Mental illness and gun laws at forefront after murder-suicide
6:34 PM, Feb 13, 2013
6:40 PM, Feb 13, 2013
BALTIMORE - Today we're learning more about the murder suicide near the University of Maryland campus.
Prince Georges county police say the gunman, Dayvon green's had a history of mental illness.
Currently Maryland law only has a few conditions about mental illness when it comes to buying guns.
And this legislative session the governor is pushing a bill that would toughen reporting standards.
At this point Maryland's gun laws only call for people who are found not competent to stand trial by a judge are reported to the law.
Along with people who live in state hospitals for more than 30 days.
In yesterday's shooting near the University of Maryland.
The gunman, 23 year old Dayvon Green, according to police had been diagnosed with what they term a mental illness and was on medication to control it.
Police say green had never been arrested.
Currently people who don't go through the legal system or receive mental health services privately do not show up on the radar.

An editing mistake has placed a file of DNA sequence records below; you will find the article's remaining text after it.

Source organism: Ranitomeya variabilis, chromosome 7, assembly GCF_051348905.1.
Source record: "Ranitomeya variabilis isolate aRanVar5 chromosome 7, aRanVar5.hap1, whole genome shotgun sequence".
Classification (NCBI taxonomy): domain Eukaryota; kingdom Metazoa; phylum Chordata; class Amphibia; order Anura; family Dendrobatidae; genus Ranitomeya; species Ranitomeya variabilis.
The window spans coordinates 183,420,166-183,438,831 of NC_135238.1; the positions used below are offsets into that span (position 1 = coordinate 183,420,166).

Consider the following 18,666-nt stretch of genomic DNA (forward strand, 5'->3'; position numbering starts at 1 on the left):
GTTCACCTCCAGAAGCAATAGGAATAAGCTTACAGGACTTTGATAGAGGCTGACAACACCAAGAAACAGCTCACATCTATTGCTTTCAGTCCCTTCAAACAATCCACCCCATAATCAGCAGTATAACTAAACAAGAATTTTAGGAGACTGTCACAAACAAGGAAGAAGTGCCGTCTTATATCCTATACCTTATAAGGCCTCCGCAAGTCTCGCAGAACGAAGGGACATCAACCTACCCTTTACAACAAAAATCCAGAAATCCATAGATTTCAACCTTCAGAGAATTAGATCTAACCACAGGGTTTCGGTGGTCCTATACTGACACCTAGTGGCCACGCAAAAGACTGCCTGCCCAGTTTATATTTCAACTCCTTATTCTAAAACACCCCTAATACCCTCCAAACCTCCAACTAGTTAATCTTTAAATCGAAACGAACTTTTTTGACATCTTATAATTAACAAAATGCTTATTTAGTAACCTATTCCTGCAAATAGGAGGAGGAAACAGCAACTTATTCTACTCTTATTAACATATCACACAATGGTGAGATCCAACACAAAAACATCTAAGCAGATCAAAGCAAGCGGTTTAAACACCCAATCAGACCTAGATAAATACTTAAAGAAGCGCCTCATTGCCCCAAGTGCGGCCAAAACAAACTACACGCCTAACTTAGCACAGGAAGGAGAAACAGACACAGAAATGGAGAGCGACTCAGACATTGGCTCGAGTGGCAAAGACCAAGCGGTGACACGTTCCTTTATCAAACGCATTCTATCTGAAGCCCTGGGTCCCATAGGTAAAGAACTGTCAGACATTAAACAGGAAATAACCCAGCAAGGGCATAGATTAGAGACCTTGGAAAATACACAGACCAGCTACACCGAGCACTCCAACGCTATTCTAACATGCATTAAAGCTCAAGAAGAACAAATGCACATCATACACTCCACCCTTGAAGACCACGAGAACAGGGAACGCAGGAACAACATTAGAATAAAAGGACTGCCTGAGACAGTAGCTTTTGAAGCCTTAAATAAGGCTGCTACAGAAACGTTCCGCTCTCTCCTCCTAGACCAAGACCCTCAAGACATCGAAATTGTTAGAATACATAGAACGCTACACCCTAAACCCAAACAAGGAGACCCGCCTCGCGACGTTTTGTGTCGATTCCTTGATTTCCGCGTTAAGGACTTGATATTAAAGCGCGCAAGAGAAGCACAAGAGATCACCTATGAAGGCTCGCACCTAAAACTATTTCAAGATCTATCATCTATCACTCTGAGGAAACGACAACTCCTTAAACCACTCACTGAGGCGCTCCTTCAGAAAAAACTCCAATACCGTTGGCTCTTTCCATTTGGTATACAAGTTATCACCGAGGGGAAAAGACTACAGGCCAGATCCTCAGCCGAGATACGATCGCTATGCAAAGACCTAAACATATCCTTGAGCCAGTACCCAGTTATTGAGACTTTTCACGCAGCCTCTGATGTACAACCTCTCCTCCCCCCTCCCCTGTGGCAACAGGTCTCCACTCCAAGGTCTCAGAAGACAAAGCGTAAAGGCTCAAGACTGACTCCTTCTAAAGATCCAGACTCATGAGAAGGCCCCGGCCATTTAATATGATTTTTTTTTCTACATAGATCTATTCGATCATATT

Doctor Gayle Jordan-Rudolph with the state Department of Mental Health and Hygiene worked on the governor's task force which came up with recommendations for changing the response to mental health issues.
Doctor Jordan-Rudolph.... speaking in general terms says the task force recommended boarding reporting for some people.
"have been determined not to have the judgment to have decisions about themselves and to make personal decisions and a judge has determined they need guardian ship and a judge has determined that's another group that would be reported and then to report people who have been civilly committed to any psychiatric hospital and been determined to be dangerous." Jordan-Rudolph says.
She says the task force is trying to find a balance between the rights of privacy and the rights of the public.
And part of that balance, she says is making people understand that not all mental illness results in violent and people need to be reassured that they can and should get treatment.